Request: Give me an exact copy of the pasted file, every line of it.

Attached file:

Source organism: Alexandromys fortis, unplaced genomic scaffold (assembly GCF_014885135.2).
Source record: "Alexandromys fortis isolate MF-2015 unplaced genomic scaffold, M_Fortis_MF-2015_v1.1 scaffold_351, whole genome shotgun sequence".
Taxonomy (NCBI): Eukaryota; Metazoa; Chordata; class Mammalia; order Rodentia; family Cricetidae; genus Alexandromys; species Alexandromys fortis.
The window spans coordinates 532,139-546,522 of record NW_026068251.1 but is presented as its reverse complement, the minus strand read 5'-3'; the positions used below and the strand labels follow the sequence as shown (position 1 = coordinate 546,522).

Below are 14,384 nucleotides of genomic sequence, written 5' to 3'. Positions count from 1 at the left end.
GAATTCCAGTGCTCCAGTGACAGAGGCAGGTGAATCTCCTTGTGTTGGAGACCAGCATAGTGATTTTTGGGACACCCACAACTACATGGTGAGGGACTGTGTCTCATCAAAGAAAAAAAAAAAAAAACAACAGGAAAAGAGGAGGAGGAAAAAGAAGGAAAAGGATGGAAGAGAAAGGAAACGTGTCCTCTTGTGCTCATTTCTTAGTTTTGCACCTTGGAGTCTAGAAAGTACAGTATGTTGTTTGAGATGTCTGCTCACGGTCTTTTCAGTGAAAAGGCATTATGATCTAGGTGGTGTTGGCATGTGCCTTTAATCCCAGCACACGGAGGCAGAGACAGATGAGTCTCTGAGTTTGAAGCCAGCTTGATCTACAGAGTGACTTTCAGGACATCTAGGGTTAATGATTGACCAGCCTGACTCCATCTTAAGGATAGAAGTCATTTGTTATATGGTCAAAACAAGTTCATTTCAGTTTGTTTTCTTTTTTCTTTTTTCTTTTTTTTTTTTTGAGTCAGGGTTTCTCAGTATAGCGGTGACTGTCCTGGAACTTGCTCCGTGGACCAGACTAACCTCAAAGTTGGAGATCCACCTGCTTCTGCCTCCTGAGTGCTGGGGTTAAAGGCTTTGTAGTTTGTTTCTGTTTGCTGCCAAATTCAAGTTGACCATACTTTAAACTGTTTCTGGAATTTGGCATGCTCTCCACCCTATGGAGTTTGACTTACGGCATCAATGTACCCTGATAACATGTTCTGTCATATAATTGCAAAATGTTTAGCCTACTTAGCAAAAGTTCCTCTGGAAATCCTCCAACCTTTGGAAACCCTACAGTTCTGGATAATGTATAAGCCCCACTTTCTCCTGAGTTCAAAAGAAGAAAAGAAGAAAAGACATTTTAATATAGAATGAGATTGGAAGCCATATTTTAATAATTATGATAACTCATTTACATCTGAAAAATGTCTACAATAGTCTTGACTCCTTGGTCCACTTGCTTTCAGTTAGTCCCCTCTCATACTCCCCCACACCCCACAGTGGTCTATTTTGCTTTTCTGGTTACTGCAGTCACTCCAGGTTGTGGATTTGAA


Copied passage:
Source organism: Alexandromys fortis, unplaced genomic scaffold (assembly GCF_014885135.2).
Source record: "Alexandromys fortis isolate MF-2015 unplaced genomic scaffold, M_Fortis_MF-2015_v1.1 scaffold_351, whole genome shotgun sequence".
Taxonomy (NCBI): Eukaryota; Metazoa; Chordata; class Mammalia; order Rodentia; family Cricetidae; genus Alexandromys; species Alexandromys fortis.
The window spans coordinates 532,139-546,522 of record NW_026068251.1 but is presented as its reverse complement, the minus strand read 5'-3'; the positions used below and the strand labels follow the sequence as shown (position 1 = coordinate 546,522).

Below are 14,384 nucleotides of genomic sequence, written 5' to 3'. Positions count from 1 at the left end.
GAATTCCAGTGCTCCAGTGACAGAGGCAGGTGAATCTCCTTGTGTTGGAGACCAGCATAGTGATTTTTGGGACACCCACAACTACATGGTGAGGGACTGTGTCTCATCAAAGAAAAAAAAAAAAAAACAACAGGAAAAGAGGAGGAGGAAAAAGAAGGAAAAGGATGGAAGAGAAAGGAAACGTGTCCTCTTGTGCTCATTTCTTAGTTTTGCACCTTGGAGTCTAGAAAGTACAGTATGTTGTTTGAGATGTCTGCTCACGGTCTTTTCAGTGAAAAGGCATTATGATCTAGGTGGTGTTGGCATGTGCCTTTAATCCCAGCACACGGAGGCAGAGACAGATGAGTCTCTGAGTTTGAAGCCAGCTTGATCTACAGAGTGACTTTCAGGACATCTAGGGTTAATGATTGACCAGCCTGACTCCATCTTAAGGATAGAAGTCATTTGTTATATGGTCAAAACAAGTTCATTTCAGTTTGTTTTCTTTTTTCTTTTTTCTTTTTTTTTTTTTGAGTCAGGGTTTCTCAGTATAGCGGTGACTGTCCTGGAACTTGCTCCGTGGACCAGACTAACCTCAAAGTTGGAGATCCACCTGCTTCTGCCTCCTGAGTGCTGGGGTTAAAGGCTTTGTAGTTTGTTTCTGTTTGCTGCCAAATTCAAGTTGACCATACTTTAAACTGTTTCTGGAATTTGGCATGCTCTCCACCCTATGGAGTTTGACTTACGGCATCAATGTACCCTGATAACATGTTCTGTCATATAATTGCAAAATGTTTAGCCTACTTAGCAAAAGTTCCTCTGGAAATCCTCCAACCTTTGGAAACCCTACAGTTCTGGATAATGTATAAGCCCCACTTTCTCCTGAGTTCAAAAGAAGAAAAGAAGAAAAGACATTTTAATATAGAATGAGATTGGAAGCCATATTTTAATAATTATGATAACTCATTTACATCTGAAAAATGTCTACAATAGTCTTGACTCCTTGGTCCACTTGCTTTCAGTTAGTCCCCTCTCATACTCCCCCACACCCCACAGTGGTCTATTTTGCTTTTCTGGTTACTGCAGTCACTCCAGGTTGTGGATTTGAA